Mr. St-Arnaud points out others have argued the bank could create smaller benefits for the Canadian economy without going to such great lengths, but he counters those, too. Below, he lists three main arguments he’s heard for why the Bank of Canada is actively working to lower the loonie, and why he thinks they’re wrong.

1. Because he joined from EDC, Gov Poloz wants a weaker CAD: Interestingly, since Gov. Poloz took over the helm of the Bank of Canada, none of the policy decision communiqués have made reference to the currency and the reference to the strong Canadian has disappeared from Monetary Policy Reports. Furthermore, all is comment have pointed to the need for a flexible exchange rate that is determined by the market. Ultimately, we believe that the most important comments made by Governor Poloz since taking the helm of the BoC has been during his first public appearance when he said that ’the inflation target is sacrosanct’.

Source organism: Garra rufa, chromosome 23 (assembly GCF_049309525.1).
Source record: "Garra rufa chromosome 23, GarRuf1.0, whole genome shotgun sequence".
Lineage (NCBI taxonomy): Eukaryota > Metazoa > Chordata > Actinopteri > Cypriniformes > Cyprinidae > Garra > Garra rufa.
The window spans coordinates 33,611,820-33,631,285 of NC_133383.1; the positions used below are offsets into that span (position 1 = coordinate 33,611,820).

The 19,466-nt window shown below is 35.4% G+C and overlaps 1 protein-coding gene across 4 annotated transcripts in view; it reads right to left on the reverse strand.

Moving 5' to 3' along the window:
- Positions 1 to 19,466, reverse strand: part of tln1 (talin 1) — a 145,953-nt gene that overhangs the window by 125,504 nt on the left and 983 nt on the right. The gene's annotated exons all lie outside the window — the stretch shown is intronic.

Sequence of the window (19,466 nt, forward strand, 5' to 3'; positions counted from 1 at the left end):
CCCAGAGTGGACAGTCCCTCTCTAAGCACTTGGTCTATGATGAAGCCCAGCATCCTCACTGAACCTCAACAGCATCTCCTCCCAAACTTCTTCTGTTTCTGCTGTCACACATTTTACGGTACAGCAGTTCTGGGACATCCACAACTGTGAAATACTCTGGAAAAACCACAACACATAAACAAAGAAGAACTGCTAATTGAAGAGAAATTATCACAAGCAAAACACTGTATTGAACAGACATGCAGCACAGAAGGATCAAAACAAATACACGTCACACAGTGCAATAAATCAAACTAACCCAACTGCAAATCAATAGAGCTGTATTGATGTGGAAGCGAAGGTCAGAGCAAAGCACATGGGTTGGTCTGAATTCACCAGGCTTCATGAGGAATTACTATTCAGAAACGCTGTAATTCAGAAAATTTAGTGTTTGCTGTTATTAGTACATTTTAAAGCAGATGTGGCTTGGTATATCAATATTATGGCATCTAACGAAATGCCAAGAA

2. A strong CAD is the reason for the weakness in exports: Recent publications by the BoC suggests that the weakness in exports comes mainly from ongoing competitiveness challenges over the past decade that have been exacerbated by the appreciation of CAD over the period. While it is tempting to conclude that a weaker currency would solve the problem, the BoC also showed that the appreciation was driven by fundamentals and CAD is currently around fairvalue and, hence, hard to reverse. Moreover, while a weaker CAD would push exports higher, simulations from the BoC’s projection model suggests the magnitude of the FX move needed to push growth significantly above potential and close the output gap more rapidly is also big.